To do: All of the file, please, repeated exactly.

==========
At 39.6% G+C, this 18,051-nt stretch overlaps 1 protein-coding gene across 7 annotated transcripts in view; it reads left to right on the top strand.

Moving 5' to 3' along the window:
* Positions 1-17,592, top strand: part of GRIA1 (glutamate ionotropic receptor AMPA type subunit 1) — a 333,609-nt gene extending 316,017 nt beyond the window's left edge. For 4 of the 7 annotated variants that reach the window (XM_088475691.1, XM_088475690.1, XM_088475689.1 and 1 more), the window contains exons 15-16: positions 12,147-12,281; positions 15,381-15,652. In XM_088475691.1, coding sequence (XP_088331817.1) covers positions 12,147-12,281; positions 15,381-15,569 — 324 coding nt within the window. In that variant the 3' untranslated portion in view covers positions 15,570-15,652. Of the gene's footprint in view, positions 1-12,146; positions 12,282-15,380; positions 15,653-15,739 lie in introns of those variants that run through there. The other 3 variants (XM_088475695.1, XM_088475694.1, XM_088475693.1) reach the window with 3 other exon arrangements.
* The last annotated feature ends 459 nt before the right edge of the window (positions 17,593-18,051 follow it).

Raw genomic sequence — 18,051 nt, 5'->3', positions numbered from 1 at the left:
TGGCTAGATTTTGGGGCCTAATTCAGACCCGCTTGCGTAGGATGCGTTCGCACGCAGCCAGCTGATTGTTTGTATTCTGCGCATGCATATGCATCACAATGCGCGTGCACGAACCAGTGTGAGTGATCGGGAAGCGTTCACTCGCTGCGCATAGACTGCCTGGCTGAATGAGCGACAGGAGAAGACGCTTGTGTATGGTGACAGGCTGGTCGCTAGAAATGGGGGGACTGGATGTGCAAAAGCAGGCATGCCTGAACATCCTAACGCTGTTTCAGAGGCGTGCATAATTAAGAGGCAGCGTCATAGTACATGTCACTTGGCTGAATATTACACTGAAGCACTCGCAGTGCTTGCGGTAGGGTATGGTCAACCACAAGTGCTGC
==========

At 39.6% G+C, this 18,051-nt stretch overlaps 1 protein-coding gene across 7 annotated transcripts in view; it reads left to right on the top strand.

Moving 5' to 3' along the window:
* Positions 1-17,592, top strand: part of GRIA1 (glutamate ionotropic receptor AMPA type subunit 1) — a 333,609-nt gene extending 316,017 nt beyond the window's left edge. For 4 of the 7 annotated variants that reach the window (XM_088475691.1, XM_088475690.1, XM_088475689.1 and 1 more), the window contains exons 15-16: positions 12,147-12,281; positions 15,381-15,652. In XM_088475691.1, coding sequence (XP_088331817.1) covers positions 12,147-12,281; positions 15,381-15,569 — 324 coding nt within the window. In that variant the 3' untranslated portion in view covers positions 15,570-15,652. Of the gene's footprint in view, positions 1-12,146; positions 12,282-15,380; positions 15,653-15,739 lie in introns of those variants that run through there. The other 3 variants (XM_088475695.1, XM_088475694.1, XM_088475693.1) reach the window with 3 other exon arrangements.
* The last annotated feature ends 459 nt before the right edge of the window (positions 17,593-18,051 follow it).

Raw genomic sequence — 18,051 nt, 5'->3', positions numbered from 1 at the left:
TGGCTAGATTTTGGGGCCTAATTCAGACCCGCTTGCGTAGGATGCGTTCGCACGCAGCCAGCTGATTGTTTGTATTCTGCGCATGCATATGCATCACAATGCGCGTGCACGAACCAGTGTGAGTGATCGGGAAGCGTTCACTCGCTGCGCATAGACTGCCTGGCTGAATGAGCGACAGGAGAAGACGCTTGTGTATGGTGACAGGCTGGTCGCTAGAAATGGGGGGACTGGATGTGCAAAAGCAGGCATGCCTGAACATCCTAACGCTGTTTCAGAGGCGTGCATAATTAAGAGGCAGCGTCATAGTACATGTCACTTGGCTGAATATTACACTGAAGCACTCGCAGTGCTTGCGGTAGGGTATGGTCAACCACAAGTGCTGC